"It was a ramshackle, beat-up old place," Chuck Thompson remembers fondly. "It was not particularly attractive, not very pleasant and parking was less than adequate.

"But it served its purpose."

The man who holds perhaps more memories of Memorial Stadium than any other human being adds a quick qualifier to his recollection:

"When they began to reconstruct, it became quite a ballpark, didn't it?"

Chuck Thompson, the longtime radio and TV voice of both the Baltimore Orioles and Baltimore Colts, has broadcast more games than he's willing to count from within the confines of this once-ramshackle stadium. On a recent fall day, as Memorial Stadium's last weekend of play loomed ahead, he sat in a nearly empty grandstand and reminisced.

"I was in the football box, up behind the 50-yard line. There was no upper deck, the grandstands were sunk into the ground. The place probably sat about 50,000 for football."

He is speaking of the first game he ever broadcast from what was then called Municipal Stadium. It was the fall of 1948 and Mr. Thompson was providing color commentary for the Navy-Missouri game. It's funny, he admits, the things that stick in your mind.

"Missouri had a split-T offense, which I had never seen before. To say I got excited . . . well, it was quite a game."

It was a game that turned out to be pivotal in the career of Chuck Thompson. When the play-by-play announcer suddenly became ill, Mr. Thompson had to step in and his performance so impressed officials of the Gunther Brewing Co. -- who owned the broadcast rights to the International League Orioles -- that they offered him a job.

So in 1949 the Reading, Pa., native who had been working at a Philadelphia radio station moved to Baltimore, where Memorial Stadium became his home base. Within a few years he would see the structure -- originally built in 1922 -- rebuilt to meet major league standards, the rickety wooden planks replaced with fold-down metal seats and an upper deck added.

But for those first international baseball games that Mr. Thompson broadcast, not only were the grandstands shabby but the playing configuration was reversed. "Home plate was down there," he says pointing to the left field corner. "It was 270 feet down the left field line to the wall. Down the right field wall the only thing between home plate and the administration building on 33rd Street was a drinking fountain."

And one of his earliest baseball memories at Memorial Stadium has little to do with playing the game.

"It was my second or third game here," he recalls, "and I saw one of the Orioles climb up the screen behind home plate, jump into the seats and beat up a spectator. Apparently the spectator had been very abusive and they didn't have the kind of help they have today, ushers or security guards, to take care of things. So one of the umpires asked this player to handle the situation."

There are memories, too, of great catches and monumental home runs and phenomenal touchdown passes, of the "sheer joy" of the 1966 World Series. But, for Mr. Thompson, it was the moving good-byes to individuals that left the most lasting impressions.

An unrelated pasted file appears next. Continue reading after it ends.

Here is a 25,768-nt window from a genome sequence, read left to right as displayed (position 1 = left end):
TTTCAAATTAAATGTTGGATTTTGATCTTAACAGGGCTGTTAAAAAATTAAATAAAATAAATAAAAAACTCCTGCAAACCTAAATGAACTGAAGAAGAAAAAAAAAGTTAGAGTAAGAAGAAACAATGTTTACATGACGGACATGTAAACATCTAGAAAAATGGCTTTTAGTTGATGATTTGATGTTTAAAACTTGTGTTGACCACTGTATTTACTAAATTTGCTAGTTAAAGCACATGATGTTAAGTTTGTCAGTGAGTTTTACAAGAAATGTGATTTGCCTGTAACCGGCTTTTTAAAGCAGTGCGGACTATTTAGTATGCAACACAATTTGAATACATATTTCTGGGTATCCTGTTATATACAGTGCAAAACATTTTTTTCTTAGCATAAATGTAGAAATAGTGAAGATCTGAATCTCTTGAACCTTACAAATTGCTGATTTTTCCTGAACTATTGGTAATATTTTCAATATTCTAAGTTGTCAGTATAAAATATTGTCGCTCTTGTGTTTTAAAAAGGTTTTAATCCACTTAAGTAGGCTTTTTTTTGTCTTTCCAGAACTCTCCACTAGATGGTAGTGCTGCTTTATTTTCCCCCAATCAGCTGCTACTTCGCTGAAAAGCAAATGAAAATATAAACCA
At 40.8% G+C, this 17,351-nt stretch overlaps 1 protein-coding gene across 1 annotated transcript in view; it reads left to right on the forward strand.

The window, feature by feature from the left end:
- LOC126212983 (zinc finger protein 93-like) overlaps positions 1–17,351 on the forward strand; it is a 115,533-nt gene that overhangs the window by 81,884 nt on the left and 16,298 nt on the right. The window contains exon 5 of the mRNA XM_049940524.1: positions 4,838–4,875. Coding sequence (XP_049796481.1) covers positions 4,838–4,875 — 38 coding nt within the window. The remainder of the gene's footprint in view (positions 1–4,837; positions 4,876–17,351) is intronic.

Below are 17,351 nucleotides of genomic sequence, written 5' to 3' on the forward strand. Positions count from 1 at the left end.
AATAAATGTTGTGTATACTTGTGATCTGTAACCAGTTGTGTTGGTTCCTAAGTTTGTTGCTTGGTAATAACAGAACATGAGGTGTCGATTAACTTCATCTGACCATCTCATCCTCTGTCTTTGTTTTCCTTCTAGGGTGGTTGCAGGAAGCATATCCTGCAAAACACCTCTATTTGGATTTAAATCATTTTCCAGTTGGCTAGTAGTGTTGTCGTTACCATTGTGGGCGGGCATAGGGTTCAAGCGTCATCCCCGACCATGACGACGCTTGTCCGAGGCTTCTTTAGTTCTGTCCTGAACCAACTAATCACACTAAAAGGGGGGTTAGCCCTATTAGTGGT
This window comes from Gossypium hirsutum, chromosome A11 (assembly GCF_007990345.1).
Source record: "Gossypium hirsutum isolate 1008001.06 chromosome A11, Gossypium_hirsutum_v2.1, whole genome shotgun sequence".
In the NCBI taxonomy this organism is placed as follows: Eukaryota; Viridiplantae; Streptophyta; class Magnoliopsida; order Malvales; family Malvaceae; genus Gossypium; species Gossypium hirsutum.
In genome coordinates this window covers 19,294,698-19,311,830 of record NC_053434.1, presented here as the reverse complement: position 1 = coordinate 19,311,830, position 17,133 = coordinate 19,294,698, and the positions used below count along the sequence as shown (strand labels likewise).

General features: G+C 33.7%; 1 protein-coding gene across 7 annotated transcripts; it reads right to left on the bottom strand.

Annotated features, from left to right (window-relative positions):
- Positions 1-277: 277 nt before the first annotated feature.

"The Arthur Donovan retirement ceremony," he begins. The great Baltimore Colt defensive tackle was retired on Sept. 16, 1962. And, for Mr. Thompson, "It was one of the most emotional moments ever on the field.

"I was broadcasting the game for CBS-TV and I remember Donovan's speech, how he expressed feelings about how his mother in heaven would feel about what her kid had accomplished. Then they took his jersey [which was being retired], put a rain cape over him and he walked off the field as the band was playing 'Auld Lang Syne.'

"The producer was telling me to say something but I had such a lump in my throat I couldn't say a word. For once it was the right thing to do."

Other retirement ceremonies made similar impressions. "When Brooks Robinson was retired, Doug DeCinces [who replaced Mr. Robinson as the Orioles third baseman] pulled up the third base bag and handed it to Brooks," Mr. Thompson recalls. "It was spontaneous and it was the perfect thing to do."

And then there was the October weekend in 1982 when Earl Weaver retired (for the first time) and the Orioles' hopes to win the division didn't die until the last out of the last game against the Milwaukee Brewers. For Mr. Thompson the game itself was overshadowed by what happened afterward: "The players came out after the game and led the fans in an Orioles cheer. I tell you, what a great afternoon to be in the ballpark!"

Now 70, Mr. Thompson took his own stab at retirement for a couple of years, but returned to do Orioles play-by-play this season on the radio, filling in for Jon Miller who is often called away by TV obligations. Mr. Thompson will call the last game to be played in Memorial Stadium on Sunday, and says he has been asked to return for similar duties next year, although he has not yet made a final decision about his plans.

And despite his affection for the ballpark he has called home for more than 40 years, Chuck Thompson is characteristically upbeat about the new stadium being built in Camden Yards.

"The new ballparks are created, No. 1, to make the fan more comfortable," he says. "The fans deserve this: more comfortable seating, ample parking, better concessions, better transportation to the ballpark. So there are a lot of pluses for the fan."

Adding that no matter how luxurious a stadium is "the bottom line for the fan is the team out there on the field," Mr. Thompson deferred to a baseball legend for the most appropriate attitude about leaving Memorial Stadium:

"Years ago there was a great baseball player named Satchel Paige who said, 'Never look back. You might find someone is gaining on you.' So I'm looking forward."